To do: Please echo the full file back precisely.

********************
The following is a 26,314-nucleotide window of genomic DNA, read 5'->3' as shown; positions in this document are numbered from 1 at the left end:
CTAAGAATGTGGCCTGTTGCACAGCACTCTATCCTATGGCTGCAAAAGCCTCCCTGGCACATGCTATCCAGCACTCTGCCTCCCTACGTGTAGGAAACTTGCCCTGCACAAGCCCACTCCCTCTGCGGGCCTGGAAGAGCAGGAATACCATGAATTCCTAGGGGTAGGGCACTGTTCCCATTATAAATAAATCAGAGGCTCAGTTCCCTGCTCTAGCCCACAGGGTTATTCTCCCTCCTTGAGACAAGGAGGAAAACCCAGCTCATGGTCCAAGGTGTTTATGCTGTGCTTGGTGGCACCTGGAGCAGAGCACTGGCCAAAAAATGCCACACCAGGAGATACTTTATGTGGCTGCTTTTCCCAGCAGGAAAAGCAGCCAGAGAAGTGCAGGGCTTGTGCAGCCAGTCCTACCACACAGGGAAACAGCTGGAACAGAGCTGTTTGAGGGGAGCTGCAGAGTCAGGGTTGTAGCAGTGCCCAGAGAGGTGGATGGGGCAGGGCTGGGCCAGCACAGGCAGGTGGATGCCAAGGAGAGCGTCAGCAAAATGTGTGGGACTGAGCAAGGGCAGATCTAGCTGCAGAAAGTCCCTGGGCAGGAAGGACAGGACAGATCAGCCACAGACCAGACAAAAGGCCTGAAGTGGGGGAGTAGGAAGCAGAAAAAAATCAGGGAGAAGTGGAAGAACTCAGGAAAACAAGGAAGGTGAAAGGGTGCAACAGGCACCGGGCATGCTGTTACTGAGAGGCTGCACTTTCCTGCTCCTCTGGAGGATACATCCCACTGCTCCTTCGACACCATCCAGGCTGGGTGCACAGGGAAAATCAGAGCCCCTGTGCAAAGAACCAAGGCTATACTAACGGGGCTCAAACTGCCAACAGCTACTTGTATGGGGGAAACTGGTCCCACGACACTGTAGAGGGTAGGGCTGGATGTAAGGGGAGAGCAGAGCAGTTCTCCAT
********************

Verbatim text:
The following is a 26,314-nucleotide window of genomic DNA, read 5'->3' as shown; positions in this document are numbered from 1 at the left end:
CTAAGAATGTGGCCTGTTGCACAGCACTCTATCCTATGGCTGCAAAAGCCTCCCTGGCACATGCTATCCAGCACTCTGCCTCCCTACGTGTAGGAAACTTGCCCTGCACAAGCCCACTCCCTCTGCGGGCCTGGAAGAGCAGGAATACCATGAATTCCTAGGGGTAGGGCACTGTTCCCATTATAAATAAATCAGAGGCTCAGTTCCCTGCTCTAGCCCACAGGGTTATTCTCCCTCCTTGAGACAAGGAGGAAAACCCAGCTCATGGTCCAAGGTGTTTATGCTGTGCTTGGTGGCACCTGGAGCAGAGCACTGGCCAAAAAATGCCACACCAGGAGATACTTTATGTGGCTGCTTTTCCCAGCAGGAAAAGCAGCCAGAGAAGTGCAGGGCTTGTGCAGCCAGTCCTACCACACAGGGAAACAGCTGGAACAGAGCTGTTTGAGGGGAGCTGCAGAGTCAGGGTTGTAGCAGTGCCCAGAGAGGTGGATGGGGCAGGGCTGGGCCAGCACAGGCAGGTGGATGCCAAGGAGAGCGTCAGCAAAATGTGTGGGACTGAGCAAGGGCAGATCTAGCTGCAGAAAGTCCCTGGGCAGGAAGGACAGGACAGATCAGCCACAGACCAGACAAAAGGCCTGAAGTGGGGGAGTAGGAAGCAGAAAAAAATCAGGGAGAAGTGGAAGAACTCAGGAAAACAAGGAAGGTGAAAGGGTGCAACAGGCACCGGGCATGCTGTTACTGAGAGGCTGCACTTTCCTGCTCCTCTGGAGGATACATCCCACTGCTCCTTCGACACCATCCAGGCTGGGTGCACAGGGAAAATCAGAGCCCCTGTGCAAAGAACCAAGGCTATACTAACGGGGCTCAAACTGCCAACAGCTACTTGTATGGGGGAAACTGGTCCCACGACACTGTAGAGGGTAGGGCTGGATGTAAGGGGAGAGCAGAGCAGTTCTCCAT